Closely linked to our neurophysiological nature, our natural state is to be addicted. Dopamines in our brains have the strongest control over everything we do. The same mechanism drives heroin addiction, a penchant for cupcakes and any habits we may have acquired (like brushing our teeth after eating cupcakes). But then, the range of things to which we can be addicted has massively expanded to include social media likes for our selfies, shopping, and thinking. As über-guru, Eckhart Tolle says:
Compulsive thinking is actually an addiction. What characterises an addiction? Quite simply this: you no longer feel that you have the choice to stop. It seems stronger than you. It also gives you a false sense of pleasure, pleasure that invariably turns into pain.
And brain-scans show that the brain that isn’t in a meditative state, is in an addicted state. (It so happens that meditation teachers describe the neurophysiology as a way of explaining that we could be more aware and intentional about our actions, but the description of our neurophysiological nature sticks more strongly in the public consciousness than the idea that we could gain control over it.
This combination of beliefs results in the most limiting of limiting beliefs: the belief that we are fundamentally unfree. We are set on our self-destructive journey by our brain chemistry. And because we basically are our brains now, there is nothing we can set against it.
And so someone like Yuval Noah Harari, the chronicler of homo sapiens, tells us:
Unfortunately, “free will” isn’t a scientific reality. It is a myth inherited from Christian theology. Theologians developed the idea of “free will” to explain why God is right to punish sinners for their bad choices and reward saints for their good choices. If our choices aren’t made freely, why should God punish or reward us for them? According to the theologians, it is reasonable for God to do so, because our choices reflect the free will of our eternal souls, which are independent of all physical and biological constraints.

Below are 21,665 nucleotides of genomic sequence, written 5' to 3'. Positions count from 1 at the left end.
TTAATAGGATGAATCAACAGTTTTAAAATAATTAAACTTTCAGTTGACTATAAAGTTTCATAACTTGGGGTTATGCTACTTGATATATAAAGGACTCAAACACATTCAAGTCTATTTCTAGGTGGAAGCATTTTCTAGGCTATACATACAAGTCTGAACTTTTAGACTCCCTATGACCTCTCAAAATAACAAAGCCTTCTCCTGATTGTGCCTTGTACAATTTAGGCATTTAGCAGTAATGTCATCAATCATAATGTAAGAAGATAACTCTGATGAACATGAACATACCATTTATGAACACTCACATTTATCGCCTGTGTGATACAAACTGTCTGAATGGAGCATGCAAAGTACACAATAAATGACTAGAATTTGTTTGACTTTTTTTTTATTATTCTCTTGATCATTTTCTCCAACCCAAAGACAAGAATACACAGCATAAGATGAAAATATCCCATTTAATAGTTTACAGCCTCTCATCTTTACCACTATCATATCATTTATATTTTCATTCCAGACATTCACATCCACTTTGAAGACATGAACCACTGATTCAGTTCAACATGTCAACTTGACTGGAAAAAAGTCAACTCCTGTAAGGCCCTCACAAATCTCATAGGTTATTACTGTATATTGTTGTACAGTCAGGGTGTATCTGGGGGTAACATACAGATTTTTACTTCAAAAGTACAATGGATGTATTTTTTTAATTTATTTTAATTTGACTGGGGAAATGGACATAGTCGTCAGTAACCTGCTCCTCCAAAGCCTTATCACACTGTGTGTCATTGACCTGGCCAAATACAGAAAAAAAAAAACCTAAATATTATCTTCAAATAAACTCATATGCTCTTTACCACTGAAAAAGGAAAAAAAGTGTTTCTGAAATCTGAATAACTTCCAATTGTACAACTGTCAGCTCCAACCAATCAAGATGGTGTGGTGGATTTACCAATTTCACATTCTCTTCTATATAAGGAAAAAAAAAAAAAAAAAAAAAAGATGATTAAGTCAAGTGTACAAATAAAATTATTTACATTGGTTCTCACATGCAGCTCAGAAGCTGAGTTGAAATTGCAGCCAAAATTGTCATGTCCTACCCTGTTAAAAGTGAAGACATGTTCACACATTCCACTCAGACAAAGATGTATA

This myth has little to do with what science now teaches us about Homo sapiens and other animals. Humans certainly have a will – but it isn’t free.
If you believe in the traditional liberal story, you will be tempted simply to dismiss this challenge. “No, it will never happen. Nobody will ever manage to hack the human spirit, because there is something there that goes far beyond genes, neurons and algorithms. Nobody could successfully predict and manipulate my choices, because my choices reflect my free will.” Unfortunately, dismissing the challenge won’t make it go away. It will just make you more vulnerable to it.
It starts with simple things. As you surf the internet, a headline catches your eye: “Immigrant gang rapes local women”. You click on it. At exactly the same moment, your neighbour is surfing the internet too, and a different headline catches her eye: “Trump prepares nuclear strike on Iran”. She clicks on it. Both headlines are fake news stories, generated perhaps by Russian trolls, or by a website keen on increasing traffic to boost its ad revenues. Both you and your neighbour feel that you clicked on these headlines out of your free will. But in fact you have been hacked.
Unfortunately the myth that “scientific reality” suggests that there is nothing beyond genes, neutrons and algorithms is much more likely to make us helpless against the commercially exploitative, criminal or malign actors who, according to Harari, are hacking us. When we believe that we are helplessly exposed to the signals we see online, that we can’t help but click on what is marketed to us, can’t help but believe, buy even, what we read and can’t help but act on what we’ve been sold, we are less likely to pause and reflect on the different courses of action that are open to us, to read critically what we see and to feel responsible what we do next. Much as Harari sells us this “scientific” unfree image of the human being, he is giving us a description of people who have already imbibed the self-limiting belief, not a description of what human beings could be at their best. Hopefully, the leaps from the image people clicking on links online to the conclusion that we have been hacked and have no free will seem to most people to be so full of non-sequiturs that we need not be overly worried by it. And ultimately, who are the agents who are hacking and manipulating us? Other human beings. How come they have the necessary agency, alongside their ingenuity and technical skills to hack us and implement their evil plans, when we can’t even decide what (not) to click on?
The neurophysiological, addicted, destructive self-image, widely held though it may be, is limited and limiting but fortunately it is not the only one available. Exploring more positive alternatives will be a matter for a future post!
[This post has had a great response. I wrote an addition to it reacting to some comments here.]